LIFETIME ISA; NUMBER CRUNCHING

April 15th, 2016

The Lifetime ISA (LISA) was one of the surprises of last week’s Budget. But as a quasi-pension substitute, how good is it?

This Bulletin looks at how the LISA works as an alternative to pension provision, the unspoken role for which it was clearly designed.

First off, it is worth noting that 25% government bonus is not quite the same as basic rate relief:

  • The bonus will be paid at the end of the tax year and there is no indication that monthly interim claims will be possible, unlike the way pension relief at source (PRAS) operates. How this will work in the real world remains to be seen – it is hard to envisage the LISA bonus arriving on 5 April for a payment made that day. So there may be an extra delay (remember contracting out rebates?).

In theory this will mean that for the same outlay, a LISA will produce a marginally smaller fund than a pension because part of the investment will be deferred, whereas PRAS is either provided instantly or with a delay of no more than about eight weeks.

  • The government bonus stops at age 50, ten years before LISA is generally accessible without penalty, other than for first home purchase (or “other specific life events”, as yet undefined).
  • Contributions are personal As with existing ISAs, this would probably mean that a subscription paid by an employer can be accepted, provided the employer confirms that the payment will be treated as a relevant payment to an employee for the purposes of the PAYE Regulations and a payment of earnings for the purposes of Class 1 NIC (para 6.7 ISA Guidance Notes).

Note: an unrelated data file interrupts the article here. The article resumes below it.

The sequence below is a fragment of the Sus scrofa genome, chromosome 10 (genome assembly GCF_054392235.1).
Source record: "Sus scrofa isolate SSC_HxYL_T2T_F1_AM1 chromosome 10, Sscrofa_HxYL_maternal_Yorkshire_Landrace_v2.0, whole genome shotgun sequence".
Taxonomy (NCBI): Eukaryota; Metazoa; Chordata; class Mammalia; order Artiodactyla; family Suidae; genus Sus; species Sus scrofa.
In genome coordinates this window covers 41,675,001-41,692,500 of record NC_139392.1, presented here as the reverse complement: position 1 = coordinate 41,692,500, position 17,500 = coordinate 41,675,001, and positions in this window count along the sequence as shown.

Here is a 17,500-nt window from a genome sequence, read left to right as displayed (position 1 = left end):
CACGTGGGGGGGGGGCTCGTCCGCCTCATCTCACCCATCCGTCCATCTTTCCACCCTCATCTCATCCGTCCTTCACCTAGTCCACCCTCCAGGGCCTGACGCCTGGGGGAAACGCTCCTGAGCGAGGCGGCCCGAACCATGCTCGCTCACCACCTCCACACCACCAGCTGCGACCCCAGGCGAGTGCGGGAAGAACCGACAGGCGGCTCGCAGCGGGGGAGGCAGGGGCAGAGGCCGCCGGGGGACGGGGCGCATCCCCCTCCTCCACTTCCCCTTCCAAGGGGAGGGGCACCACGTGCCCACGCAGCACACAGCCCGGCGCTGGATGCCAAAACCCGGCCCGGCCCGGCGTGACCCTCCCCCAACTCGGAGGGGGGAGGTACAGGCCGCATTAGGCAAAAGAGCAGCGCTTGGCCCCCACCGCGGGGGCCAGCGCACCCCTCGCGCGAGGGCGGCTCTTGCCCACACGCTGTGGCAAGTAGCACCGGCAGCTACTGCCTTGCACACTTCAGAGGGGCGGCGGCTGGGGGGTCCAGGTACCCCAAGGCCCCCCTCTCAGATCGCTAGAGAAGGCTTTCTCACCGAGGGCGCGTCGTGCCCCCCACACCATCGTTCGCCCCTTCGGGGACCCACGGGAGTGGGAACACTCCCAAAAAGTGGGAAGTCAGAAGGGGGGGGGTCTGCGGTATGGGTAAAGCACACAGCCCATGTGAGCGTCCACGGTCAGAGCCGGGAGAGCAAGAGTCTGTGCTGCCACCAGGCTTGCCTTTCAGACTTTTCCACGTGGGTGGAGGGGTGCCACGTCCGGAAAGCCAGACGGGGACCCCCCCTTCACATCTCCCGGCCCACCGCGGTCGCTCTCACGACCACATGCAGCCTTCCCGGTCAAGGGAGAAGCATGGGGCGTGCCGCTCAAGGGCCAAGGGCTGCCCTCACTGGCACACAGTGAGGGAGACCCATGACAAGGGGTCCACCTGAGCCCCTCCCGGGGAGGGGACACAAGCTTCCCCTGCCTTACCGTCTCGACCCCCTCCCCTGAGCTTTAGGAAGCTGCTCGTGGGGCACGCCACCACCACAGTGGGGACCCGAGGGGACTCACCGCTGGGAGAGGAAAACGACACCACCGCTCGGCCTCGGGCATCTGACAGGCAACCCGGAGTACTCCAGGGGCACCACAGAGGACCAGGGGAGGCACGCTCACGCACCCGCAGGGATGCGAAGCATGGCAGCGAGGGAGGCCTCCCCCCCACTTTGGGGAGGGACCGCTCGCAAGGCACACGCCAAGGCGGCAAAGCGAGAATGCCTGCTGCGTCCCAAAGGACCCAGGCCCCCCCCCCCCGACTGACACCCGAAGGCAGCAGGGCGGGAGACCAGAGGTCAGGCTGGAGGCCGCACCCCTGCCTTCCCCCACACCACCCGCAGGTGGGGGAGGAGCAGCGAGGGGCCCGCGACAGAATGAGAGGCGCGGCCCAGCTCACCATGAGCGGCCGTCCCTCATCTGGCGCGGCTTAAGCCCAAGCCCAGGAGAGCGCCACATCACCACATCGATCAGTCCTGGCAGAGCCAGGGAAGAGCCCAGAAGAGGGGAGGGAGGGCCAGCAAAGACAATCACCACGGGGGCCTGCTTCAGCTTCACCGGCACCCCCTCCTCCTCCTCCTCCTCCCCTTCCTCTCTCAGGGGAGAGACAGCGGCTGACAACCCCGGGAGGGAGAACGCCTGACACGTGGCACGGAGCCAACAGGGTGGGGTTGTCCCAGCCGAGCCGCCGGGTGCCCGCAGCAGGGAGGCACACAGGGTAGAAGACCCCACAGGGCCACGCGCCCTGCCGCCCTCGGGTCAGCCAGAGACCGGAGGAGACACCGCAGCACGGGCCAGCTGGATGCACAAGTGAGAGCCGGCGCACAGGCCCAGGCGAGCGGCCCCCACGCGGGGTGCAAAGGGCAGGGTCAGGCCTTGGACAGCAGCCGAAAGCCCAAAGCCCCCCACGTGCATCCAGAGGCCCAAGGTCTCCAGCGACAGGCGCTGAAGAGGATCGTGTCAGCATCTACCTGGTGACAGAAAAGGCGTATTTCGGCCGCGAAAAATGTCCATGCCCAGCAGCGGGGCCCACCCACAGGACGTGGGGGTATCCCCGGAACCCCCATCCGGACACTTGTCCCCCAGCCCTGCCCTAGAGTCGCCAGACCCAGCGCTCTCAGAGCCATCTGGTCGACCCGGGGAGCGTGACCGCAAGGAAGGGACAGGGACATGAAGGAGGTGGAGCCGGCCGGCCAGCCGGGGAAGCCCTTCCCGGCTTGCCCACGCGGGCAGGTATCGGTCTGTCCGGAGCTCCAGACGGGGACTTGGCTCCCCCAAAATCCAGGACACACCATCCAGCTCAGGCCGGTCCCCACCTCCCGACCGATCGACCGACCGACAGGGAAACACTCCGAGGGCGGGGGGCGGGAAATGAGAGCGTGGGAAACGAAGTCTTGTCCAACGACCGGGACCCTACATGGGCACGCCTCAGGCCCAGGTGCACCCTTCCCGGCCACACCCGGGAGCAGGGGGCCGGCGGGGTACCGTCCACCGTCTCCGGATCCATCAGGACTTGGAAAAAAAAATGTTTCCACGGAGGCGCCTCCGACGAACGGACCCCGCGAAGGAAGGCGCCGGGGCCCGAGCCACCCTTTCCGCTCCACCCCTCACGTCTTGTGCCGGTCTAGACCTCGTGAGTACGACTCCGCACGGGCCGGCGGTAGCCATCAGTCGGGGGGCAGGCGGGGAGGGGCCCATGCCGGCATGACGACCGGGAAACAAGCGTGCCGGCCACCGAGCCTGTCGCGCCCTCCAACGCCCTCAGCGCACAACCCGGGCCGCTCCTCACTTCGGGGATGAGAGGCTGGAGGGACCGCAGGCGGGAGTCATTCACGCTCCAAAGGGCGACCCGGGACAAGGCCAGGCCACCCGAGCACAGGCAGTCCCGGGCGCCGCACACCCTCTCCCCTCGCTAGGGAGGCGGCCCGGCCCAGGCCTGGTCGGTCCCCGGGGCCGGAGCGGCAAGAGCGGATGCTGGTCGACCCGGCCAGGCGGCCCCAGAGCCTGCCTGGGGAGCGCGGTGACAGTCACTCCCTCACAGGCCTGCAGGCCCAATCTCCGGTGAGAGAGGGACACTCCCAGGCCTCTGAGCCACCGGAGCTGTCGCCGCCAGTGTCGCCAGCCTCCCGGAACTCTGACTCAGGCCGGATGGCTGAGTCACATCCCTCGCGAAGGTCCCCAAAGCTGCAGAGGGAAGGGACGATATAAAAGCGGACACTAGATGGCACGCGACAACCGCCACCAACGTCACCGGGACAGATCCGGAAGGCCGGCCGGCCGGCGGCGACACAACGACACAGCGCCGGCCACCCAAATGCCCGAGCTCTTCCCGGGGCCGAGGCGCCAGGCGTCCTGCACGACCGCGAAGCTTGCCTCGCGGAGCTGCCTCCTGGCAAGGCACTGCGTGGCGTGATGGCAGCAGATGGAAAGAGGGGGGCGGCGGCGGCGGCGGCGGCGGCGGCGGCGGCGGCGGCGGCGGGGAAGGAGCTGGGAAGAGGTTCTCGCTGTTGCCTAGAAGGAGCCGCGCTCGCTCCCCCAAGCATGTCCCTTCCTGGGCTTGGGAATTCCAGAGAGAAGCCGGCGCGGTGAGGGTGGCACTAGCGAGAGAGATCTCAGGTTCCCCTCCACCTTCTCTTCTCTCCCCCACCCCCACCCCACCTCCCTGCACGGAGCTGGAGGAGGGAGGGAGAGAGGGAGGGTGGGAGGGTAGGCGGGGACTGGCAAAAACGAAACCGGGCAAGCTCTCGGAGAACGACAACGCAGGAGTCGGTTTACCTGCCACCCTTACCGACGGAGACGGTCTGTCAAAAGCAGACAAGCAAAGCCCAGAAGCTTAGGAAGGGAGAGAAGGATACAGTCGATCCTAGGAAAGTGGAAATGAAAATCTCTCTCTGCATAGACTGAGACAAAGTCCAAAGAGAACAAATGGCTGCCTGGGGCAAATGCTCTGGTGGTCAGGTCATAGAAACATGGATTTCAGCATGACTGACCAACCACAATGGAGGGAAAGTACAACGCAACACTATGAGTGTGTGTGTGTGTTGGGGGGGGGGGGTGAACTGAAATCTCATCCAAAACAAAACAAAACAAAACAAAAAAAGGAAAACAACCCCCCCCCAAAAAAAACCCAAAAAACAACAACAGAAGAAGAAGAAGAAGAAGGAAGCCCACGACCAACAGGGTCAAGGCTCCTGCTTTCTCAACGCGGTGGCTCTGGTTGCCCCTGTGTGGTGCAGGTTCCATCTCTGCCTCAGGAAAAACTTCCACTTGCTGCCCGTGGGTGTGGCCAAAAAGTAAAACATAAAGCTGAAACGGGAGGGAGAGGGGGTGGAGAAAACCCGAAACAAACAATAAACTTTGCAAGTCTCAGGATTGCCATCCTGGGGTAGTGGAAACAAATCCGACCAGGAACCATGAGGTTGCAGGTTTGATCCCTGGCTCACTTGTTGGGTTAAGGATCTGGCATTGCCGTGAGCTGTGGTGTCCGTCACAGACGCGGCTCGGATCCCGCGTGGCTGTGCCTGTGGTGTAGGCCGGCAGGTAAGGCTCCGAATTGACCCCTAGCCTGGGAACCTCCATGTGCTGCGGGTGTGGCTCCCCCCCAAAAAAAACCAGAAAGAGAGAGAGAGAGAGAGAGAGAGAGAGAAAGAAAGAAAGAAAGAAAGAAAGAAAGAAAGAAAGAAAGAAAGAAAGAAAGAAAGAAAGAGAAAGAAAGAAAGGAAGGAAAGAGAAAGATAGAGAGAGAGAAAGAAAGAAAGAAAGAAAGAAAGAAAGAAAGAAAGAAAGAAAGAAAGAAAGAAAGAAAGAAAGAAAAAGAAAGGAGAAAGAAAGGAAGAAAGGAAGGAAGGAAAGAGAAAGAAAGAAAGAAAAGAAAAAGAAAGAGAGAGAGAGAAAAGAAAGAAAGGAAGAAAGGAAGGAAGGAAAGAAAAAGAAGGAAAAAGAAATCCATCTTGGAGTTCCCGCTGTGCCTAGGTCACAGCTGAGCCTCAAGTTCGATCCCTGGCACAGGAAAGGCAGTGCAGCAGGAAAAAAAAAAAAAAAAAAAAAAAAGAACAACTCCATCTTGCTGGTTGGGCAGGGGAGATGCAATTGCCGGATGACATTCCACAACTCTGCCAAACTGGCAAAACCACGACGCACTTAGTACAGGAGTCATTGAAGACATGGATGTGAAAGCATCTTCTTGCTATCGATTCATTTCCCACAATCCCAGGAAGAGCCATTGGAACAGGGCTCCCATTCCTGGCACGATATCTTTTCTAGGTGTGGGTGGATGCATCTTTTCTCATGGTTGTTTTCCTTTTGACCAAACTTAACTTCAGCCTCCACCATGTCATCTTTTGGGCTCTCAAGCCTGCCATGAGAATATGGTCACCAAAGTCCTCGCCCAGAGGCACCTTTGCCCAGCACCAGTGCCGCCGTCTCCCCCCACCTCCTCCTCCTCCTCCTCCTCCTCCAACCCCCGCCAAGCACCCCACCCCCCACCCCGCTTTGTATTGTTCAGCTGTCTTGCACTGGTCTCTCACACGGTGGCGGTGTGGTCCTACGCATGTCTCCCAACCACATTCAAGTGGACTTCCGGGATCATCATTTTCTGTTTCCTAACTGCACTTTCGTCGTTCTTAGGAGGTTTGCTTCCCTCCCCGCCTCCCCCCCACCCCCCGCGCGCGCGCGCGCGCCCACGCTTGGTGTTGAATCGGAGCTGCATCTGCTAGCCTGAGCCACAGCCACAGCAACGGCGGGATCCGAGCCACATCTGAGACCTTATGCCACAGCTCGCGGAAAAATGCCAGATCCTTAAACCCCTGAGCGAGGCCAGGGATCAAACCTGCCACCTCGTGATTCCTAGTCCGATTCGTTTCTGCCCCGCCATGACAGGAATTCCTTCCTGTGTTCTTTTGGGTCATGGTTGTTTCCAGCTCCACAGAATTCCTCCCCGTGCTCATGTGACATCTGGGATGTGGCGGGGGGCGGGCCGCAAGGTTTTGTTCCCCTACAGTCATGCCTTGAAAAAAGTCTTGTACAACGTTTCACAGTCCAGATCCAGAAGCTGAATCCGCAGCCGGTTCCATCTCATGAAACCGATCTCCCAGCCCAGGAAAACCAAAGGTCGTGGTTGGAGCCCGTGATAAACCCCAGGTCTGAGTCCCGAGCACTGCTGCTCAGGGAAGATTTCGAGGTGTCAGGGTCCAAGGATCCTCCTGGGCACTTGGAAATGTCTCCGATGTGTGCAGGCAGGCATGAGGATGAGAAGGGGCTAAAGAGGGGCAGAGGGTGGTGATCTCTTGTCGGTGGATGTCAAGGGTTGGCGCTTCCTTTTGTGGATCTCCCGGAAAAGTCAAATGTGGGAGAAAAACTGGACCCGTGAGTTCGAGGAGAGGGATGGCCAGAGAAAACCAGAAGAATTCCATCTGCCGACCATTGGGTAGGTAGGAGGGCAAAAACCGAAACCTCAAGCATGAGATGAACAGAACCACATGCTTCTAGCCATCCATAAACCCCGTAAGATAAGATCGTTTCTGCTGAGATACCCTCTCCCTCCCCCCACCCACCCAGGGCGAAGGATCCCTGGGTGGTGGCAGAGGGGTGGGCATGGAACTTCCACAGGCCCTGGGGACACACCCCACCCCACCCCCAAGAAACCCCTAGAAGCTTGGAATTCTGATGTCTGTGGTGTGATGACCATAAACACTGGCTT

For comparison purposes, let us look various tax rates initially and at age 60, with four situations:

  1. A £1,000 contribution to a LISA, made before age 50 and attracting a £250 bonus
  1. A £1,000 net contribution to a personal pension (PP) made directly by an individual, equivalent to £1,250 gross for a basic rate taxpayer and £1,666.67 for a higher rate taxpayer.
  1. A salary sacrifice of £1,000 net income (allowing for income tax and employee NICs) funding a PP with no employer’s NIC boost.
  1. A salary sacrifice of £1,000 net income (allowing for income tax and employee NICs) funding a PP with full (13.8%) employer’s NIC boost.

To keep matters simple, all growth is ignored (although the LISA would produce marginally less than an PP, as explained above). The pension is valued as if the entire fund were drawn as a UFPLS.

Net Value of Fund at Age 60

Tax Rates Direct Salary Sacrifice
Initial        % Age 60         % (1)

LISA            £

(2)

PP              £

(3)

PP Employee’s NICs         £

(4)

PP Employee and Employer NICs    £

20 0 1,250 1,250 1,471 1,674
20 20 1,250 1,063 1,250 1,423
20 40 1,250 875 1,029 1,171
40 20 1,250 1,417 1,466 1,668
40 40 1,250 1,167 1,207 1,373
45 20 1,250 1,545 1,604 1,825
45 40 1,250 1,273 1,321 1,503
45 45 1,250 1,205 1,250 1,423

 

   

The LISA compares favourably for a basic rate taxpayer – as many of the under-40s will be – if direct contributions are compared. Once salary sacrifice (or employer contributions, for that matter) are considered the picture is less clear cut. In theory there is always the option of using the LISA to fund pension contributions from age 60, thereby grabbing both the LISA government bonus and tax relief. In practice that means relying on the current pension tax system continuing beyond 2037, which looks somewhat unlikely…